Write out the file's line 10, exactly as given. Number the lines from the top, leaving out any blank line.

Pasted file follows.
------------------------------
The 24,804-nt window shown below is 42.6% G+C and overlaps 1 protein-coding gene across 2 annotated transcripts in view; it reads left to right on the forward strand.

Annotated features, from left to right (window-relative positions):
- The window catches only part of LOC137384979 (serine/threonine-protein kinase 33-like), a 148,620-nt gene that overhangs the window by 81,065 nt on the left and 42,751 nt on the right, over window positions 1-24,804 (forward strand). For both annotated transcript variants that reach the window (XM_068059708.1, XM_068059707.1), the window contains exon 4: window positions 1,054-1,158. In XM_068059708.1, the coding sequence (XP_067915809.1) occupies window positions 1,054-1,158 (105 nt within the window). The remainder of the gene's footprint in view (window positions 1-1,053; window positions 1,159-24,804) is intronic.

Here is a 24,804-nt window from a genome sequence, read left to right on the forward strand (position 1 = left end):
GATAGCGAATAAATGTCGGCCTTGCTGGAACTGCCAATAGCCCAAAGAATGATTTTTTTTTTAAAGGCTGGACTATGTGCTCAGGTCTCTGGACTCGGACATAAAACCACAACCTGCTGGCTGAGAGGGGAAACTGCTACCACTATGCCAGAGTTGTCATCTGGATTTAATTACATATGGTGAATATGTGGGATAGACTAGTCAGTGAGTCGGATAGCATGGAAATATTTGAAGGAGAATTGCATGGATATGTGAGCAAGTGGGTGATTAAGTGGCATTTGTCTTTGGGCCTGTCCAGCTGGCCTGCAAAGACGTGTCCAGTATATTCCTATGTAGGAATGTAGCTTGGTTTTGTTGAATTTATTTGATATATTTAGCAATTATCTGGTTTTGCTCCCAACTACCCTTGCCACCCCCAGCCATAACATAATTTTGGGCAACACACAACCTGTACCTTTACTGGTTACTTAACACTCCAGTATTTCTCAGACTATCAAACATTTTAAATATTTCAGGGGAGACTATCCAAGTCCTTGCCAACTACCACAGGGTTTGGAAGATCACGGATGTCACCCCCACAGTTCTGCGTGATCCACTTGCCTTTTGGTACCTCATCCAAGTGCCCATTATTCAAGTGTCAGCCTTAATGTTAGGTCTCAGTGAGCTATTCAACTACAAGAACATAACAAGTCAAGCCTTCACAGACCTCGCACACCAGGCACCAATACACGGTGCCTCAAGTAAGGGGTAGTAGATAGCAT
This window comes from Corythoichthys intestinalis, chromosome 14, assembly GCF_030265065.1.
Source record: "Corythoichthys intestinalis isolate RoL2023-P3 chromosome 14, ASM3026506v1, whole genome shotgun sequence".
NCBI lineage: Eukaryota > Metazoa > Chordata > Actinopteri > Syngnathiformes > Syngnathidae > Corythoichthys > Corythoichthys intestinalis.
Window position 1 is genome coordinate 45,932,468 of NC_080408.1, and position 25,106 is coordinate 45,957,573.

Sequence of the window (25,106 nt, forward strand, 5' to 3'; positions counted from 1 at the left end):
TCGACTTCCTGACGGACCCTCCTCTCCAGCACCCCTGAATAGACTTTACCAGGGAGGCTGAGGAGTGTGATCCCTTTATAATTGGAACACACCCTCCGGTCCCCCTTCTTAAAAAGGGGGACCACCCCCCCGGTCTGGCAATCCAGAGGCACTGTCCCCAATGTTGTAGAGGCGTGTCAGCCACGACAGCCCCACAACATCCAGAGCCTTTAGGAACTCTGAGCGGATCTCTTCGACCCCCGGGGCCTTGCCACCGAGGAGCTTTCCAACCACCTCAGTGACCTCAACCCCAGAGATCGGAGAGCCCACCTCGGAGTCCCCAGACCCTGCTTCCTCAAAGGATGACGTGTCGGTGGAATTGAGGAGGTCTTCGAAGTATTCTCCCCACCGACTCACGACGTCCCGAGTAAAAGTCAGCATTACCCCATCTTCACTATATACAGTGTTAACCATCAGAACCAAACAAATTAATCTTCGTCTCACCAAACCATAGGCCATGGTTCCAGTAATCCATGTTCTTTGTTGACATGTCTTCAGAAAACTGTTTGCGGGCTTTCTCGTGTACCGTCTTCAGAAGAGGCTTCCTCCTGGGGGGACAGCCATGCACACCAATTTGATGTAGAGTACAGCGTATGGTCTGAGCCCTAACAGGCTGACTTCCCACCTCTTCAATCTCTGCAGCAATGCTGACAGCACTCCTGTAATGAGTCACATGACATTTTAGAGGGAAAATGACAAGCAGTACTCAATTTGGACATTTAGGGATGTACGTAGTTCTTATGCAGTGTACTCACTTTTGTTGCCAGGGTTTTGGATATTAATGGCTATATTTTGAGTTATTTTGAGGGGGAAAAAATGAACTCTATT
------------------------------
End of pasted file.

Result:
Sequence of the window (25,106 nt, forward strand, 5' to 3'; positions counted from 1 at the left end):